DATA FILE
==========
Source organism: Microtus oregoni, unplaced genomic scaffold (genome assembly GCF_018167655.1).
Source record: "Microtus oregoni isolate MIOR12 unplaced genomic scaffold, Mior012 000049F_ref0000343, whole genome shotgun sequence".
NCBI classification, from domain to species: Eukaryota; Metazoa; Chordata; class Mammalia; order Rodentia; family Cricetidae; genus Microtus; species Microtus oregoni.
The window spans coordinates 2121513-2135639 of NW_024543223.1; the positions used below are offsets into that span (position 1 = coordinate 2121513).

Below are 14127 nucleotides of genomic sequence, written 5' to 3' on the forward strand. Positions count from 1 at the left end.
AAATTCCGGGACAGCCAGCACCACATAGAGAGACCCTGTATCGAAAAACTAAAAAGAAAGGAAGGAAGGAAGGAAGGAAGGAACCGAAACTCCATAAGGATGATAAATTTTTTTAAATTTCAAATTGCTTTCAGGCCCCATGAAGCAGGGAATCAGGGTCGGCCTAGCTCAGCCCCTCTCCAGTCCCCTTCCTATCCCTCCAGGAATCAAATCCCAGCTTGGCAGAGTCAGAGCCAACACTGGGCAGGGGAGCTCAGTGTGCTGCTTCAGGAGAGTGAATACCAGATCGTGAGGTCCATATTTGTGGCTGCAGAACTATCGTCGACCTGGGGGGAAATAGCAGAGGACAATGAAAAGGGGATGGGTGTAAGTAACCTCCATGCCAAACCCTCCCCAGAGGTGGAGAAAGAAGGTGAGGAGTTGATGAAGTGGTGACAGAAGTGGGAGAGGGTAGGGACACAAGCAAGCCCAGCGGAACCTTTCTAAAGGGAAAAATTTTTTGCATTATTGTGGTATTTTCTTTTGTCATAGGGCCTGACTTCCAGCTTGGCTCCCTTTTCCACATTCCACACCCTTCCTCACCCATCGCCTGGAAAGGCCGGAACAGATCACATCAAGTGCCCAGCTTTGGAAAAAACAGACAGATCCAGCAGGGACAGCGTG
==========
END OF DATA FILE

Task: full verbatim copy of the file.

Source organism: Microtus oregoni, unplaced genomic scaffold (genome assembly GCF_018167655.1).
Source record: "Microtus oregoni isolate MIOR12 unplaced genomic scaffold, Mior012 000049F_ref0000343, whole genome shotgun sequence".
NCBI classification, from domain to species: Eukaryota; Metazoa; Chordata; class Mammalia; order Rodentia; family Cricetidae; genus Microtus; species Microtus oregoni.
The window spans coordinates 2121513-2135639 of NW_024543223.1; the positions used below are offsets into that span (position 1 = coordinate 2121513).

Below are 14127 nucleotides of genomic sequence, written 5' to 3' on the forward strand. Positions count from 1 at the left end.
AAATTCCGGGACAGCCAGCACCACATAGAGAGACCCTGTATCGAAAAACTAAAAAGAAAGGAAGGAAGGAAGGAAGGAAGGAACCGAAACTCCATAAGGATGATAAATTTTTTTAAATTTCAAATTGCTTTCAGGCCCCATGAAGCAGGGAATCAGGGTCGGCCTAGCTCAGCCCCTCTCCAGTCCCCTTCCTATCCCTCCAGGAATCAAATCCCAGCTTGGCAGAGTCAGAGCCAACACTGGGCAGGGGAGCTCAGTGTGCTGCTTCAGGAGAGTGAATACCAGATCGTGAGGTCCATATTTGTGGCTGCAGAACTATCGTCGACCTGGGGGGAAATAGCAGAGGACAATGAAAAGGGGATGGGTGTAAGTAACCTCCATGCCAAACCCTCCCCAGAGGTGGAGAAAGAAGGTGAGGAGTTGATGAAGTGGTGACAGAAGTGGGAGAGGGTAGGGACACAAGCAAGCCCAGCGGAACCTTTCTAAAGGGAAAAATTTTTTGCATTATTGTGGTATTTTCTTTTGTCATAGGGCCTGACTTCCAGCTTGGCTCCCTTTTCCACATTCCACACCCTTCCTCACCCATCGCCTGGAAAGGCCGGAACAGATCACATCAAGTGCCCAGCTTTGGAAAAAACAGACAGATCCAGCAGGGACAGCGTG